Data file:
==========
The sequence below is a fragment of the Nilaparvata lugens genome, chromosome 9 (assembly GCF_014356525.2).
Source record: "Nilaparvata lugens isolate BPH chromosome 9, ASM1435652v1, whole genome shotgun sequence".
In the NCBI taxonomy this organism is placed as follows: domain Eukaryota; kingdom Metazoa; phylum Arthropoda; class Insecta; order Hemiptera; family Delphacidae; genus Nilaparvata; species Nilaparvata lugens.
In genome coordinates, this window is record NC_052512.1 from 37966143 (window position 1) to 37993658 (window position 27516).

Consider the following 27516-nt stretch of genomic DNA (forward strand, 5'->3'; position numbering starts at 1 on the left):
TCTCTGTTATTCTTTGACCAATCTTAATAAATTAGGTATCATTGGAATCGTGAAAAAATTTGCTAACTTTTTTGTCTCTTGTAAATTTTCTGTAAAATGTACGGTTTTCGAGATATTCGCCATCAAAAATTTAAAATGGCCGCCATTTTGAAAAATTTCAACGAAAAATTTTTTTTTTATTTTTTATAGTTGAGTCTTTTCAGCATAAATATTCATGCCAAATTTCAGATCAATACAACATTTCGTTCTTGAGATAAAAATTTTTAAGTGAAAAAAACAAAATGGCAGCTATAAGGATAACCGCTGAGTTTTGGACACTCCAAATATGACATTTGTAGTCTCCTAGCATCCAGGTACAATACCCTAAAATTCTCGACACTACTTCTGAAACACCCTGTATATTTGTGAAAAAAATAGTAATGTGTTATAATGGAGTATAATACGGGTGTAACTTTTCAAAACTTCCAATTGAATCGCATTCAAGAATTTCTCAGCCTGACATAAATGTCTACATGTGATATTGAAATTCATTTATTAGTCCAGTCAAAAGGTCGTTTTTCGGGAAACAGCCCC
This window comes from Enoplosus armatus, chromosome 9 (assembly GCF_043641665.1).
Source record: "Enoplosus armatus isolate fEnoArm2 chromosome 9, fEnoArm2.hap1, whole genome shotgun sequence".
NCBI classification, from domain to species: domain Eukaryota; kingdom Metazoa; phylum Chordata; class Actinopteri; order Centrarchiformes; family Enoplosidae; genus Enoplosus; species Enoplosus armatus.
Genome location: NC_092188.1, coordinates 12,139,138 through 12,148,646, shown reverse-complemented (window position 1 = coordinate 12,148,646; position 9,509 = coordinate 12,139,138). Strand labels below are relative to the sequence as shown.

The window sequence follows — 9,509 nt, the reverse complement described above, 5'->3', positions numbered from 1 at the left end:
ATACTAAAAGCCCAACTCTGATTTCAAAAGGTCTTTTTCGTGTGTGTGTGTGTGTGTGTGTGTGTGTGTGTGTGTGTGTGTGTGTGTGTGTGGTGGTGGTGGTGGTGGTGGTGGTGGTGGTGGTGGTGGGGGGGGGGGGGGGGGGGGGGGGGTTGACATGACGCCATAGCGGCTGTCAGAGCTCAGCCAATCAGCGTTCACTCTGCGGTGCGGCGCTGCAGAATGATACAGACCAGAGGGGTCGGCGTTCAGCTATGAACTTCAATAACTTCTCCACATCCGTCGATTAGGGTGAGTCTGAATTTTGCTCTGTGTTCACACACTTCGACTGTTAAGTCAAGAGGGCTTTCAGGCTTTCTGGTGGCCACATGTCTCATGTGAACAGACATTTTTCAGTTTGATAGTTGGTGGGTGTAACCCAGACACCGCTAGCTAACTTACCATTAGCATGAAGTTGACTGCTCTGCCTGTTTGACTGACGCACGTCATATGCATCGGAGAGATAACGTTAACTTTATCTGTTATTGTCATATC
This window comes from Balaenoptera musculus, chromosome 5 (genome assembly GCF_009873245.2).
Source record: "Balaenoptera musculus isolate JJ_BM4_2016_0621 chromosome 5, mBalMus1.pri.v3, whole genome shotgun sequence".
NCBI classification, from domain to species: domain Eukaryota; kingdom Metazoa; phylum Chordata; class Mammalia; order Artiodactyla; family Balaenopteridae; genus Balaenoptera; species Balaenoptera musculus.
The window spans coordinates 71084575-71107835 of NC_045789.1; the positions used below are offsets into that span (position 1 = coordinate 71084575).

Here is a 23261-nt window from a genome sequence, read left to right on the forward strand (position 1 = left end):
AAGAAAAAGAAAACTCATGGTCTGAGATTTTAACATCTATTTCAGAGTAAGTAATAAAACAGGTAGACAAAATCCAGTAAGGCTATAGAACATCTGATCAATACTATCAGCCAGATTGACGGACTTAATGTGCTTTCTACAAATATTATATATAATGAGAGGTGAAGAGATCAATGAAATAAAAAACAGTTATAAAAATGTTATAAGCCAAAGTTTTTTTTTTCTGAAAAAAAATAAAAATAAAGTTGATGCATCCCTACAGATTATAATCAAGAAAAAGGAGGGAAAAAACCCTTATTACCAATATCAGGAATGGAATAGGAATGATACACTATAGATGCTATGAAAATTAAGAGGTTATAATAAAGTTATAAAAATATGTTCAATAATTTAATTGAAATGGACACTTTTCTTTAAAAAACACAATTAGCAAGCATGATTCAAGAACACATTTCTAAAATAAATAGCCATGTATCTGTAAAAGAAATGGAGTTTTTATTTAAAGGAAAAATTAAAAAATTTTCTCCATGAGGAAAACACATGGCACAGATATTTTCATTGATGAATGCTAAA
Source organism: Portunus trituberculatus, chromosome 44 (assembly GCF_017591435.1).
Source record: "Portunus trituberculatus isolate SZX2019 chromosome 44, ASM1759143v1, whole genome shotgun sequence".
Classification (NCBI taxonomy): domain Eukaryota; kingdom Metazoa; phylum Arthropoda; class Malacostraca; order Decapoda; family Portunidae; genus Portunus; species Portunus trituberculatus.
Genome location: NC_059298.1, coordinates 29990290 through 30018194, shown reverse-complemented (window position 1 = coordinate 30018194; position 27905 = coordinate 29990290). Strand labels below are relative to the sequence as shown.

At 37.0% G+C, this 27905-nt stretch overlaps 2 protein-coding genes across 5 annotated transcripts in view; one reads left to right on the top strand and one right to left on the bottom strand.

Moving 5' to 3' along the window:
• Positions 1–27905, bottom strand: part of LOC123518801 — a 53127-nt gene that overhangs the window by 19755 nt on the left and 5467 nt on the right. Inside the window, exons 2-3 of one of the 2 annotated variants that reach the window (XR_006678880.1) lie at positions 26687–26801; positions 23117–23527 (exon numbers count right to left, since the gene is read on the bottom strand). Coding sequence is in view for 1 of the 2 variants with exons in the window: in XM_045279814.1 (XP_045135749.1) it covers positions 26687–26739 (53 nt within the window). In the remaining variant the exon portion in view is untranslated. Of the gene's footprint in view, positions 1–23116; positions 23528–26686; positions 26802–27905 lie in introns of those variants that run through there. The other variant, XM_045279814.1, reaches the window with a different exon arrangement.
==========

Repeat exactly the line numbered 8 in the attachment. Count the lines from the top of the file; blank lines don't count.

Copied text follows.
Source record: "Enoplosus armatus isolate fEnoArm2 chromosome 9, fEnoArm2.hap1, whole genome shotgun sequence".